This article is featured in the resource guide, Effective Online Teaching Strategies.
Dr_Tom 🎲 Dungeon Master (DM): Not every DM plays the villain. That’s not my style. I prefer to hover the party, telling the story, urging the student-adventurers onward. One of them rolls investigation and links a relevant article. Another rolls perception and notices a pitfall—an overlooked problem in the discussion. A third rolls a critical success, making a brilliant connection. And then an adventurer hands me a fax machine.
“Wait. What’s with the fax machine?”
“Facts,” says the adventurer. “You know, a fax machine emoji. It means ‘facts.'”
“That is delightful,” I say, examining the device. With my background in English (mage/bard multiclass), I have a fondness for puns. “Anachronistic, much?”
The adventurer shrugs, picking up his sword. “It makes me laugh every time 📠.”
I conjure a gif as a meme, “The More You Know,” and head off to watch the adventurers roll initiative against the next batch of discussion questions.
Mixed metaphors? Confusion and chaos? Absolutely. This campaign is called Online Teaching in the Time of Corona.
Dr_Tom: In March, higher education halted midsemester and plotted an uncharted course into online instruction. Zoom boomed. Online learning management systems seized, crashed, and were revived. For an untenured lecturer, that meant translating class discussions to Discord, a chat program favored by gamers. Emojis, memes, YouTube links to 80s songs—metacommentary abounded, bringing humor and connection to an era of social distancing.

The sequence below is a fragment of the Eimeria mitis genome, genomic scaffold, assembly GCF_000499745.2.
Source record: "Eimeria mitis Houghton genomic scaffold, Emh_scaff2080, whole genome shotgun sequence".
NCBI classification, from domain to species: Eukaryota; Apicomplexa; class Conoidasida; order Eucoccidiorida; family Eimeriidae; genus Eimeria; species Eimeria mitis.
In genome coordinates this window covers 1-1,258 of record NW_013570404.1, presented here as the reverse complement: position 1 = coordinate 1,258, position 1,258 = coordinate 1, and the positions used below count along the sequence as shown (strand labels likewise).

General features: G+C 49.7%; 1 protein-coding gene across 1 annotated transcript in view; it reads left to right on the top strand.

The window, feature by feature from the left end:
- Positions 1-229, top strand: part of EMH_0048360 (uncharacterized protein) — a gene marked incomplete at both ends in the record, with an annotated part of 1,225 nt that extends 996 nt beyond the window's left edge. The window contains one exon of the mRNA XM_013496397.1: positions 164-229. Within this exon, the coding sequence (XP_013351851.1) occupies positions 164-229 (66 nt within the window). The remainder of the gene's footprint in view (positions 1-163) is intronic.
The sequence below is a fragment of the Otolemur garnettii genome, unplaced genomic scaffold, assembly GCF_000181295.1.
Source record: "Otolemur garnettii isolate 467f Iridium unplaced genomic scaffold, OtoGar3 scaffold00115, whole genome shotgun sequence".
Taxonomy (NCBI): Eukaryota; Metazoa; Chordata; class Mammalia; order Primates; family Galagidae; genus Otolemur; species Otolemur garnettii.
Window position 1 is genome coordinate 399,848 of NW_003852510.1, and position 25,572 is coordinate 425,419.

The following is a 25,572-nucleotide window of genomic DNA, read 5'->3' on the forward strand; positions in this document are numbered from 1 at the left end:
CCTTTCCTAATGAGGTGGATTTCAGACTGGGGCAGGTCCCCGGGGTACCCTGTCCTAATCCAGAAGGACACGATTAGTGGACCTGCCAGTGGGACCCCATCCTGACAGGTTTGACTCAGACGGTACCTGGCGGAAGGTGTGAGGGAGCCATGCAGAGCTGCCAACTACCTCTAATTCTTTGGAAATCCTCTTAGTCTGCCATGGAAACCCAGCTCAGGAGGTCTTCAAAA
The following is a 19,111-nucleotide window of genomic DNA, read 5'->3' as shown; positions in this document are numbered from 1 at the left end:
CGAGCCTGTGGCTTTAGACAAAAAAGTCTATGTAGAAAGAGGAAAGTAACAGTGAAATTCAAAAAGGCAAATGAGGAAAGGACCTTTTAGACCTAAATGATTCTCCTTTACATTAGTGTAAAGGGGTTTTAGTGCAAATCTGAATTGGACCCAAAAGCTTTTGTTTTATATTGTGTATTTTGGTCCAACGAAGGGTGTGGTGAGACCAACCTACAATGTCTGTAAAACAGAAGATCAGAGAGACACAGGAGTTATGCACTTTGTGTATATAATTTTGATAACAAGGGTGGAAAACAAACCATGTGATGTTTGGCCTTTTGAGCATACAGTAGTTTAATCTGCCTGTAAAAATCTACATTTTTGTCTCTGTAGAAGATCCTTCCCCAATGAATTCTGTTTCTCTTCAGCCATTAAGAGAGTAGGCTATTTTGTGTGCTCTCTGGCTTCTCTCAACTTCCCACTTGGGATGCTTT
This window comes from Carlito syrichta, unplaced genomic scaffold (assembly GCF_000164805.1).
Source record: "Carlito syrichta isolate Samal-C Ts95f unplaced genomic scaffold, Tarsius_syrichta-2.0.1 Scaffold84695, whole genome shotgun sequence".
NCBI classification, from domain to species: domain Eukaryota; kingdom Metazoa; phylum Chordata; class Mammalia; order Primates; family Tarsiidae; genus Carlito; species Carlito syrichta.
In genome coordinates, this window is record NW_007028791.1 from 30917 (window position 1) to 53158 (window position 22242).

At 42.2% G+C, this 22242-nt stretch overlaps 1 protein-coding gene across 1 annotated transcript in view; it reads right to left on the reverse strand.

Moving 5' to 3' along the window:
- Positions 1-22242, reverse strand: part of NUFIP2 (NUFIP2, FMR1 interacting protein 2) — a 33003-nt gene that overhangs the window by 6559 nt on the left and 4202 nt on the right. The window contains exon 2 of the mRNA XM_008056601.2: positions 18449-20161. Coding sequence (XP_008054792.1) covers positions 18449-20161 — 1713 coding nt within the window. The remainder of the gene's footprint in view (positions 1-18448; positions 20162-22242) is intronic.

This is the story of a Dungeon Master (DM): an instructor, a Non-Player Character (NPC): an embedded librarian, and a NPC/adventurer: a student writing preceptor, and how the three of us ran half a semester of writing courses through Discord during COVID-19. We relied on gaming metaphors, the tools and simplicity provided by Discord, and—yes—the fax emoji. Our goal is to present Discord as an alternative to Zoom, and to show how a little Dungeons and Dragons can go a long way.
Gamification is one thing and games-based learning is another. Gamification hinges on metaphor, where educators transpose a gamerly vocabulary onto what they are already doing, resulting in ordinary teaching decorated with achievements and badges. Games-based learning, on the other hand, requires designing significant portions of a course as a game from the ground up: the most successful example of this would be Barnard University’s Reacting to the Past modules.
Our route was nowhere near as well planned as Reacting to the Past. We had to adapt quickly (roll initiative!) to see our students through an emergency. So, when we speak of Dungeons and Dragons as a pedagogical metaphor in this article, we’re referring to our previous experience as gamers, and how we used this experience to chart a way forward.
Lady_Librarian (📚Librarian NPC): I was the oracle for this project (in case of emergency, @thelibrarian). I was their fairy god-librarian—have a question, summon an answer✨.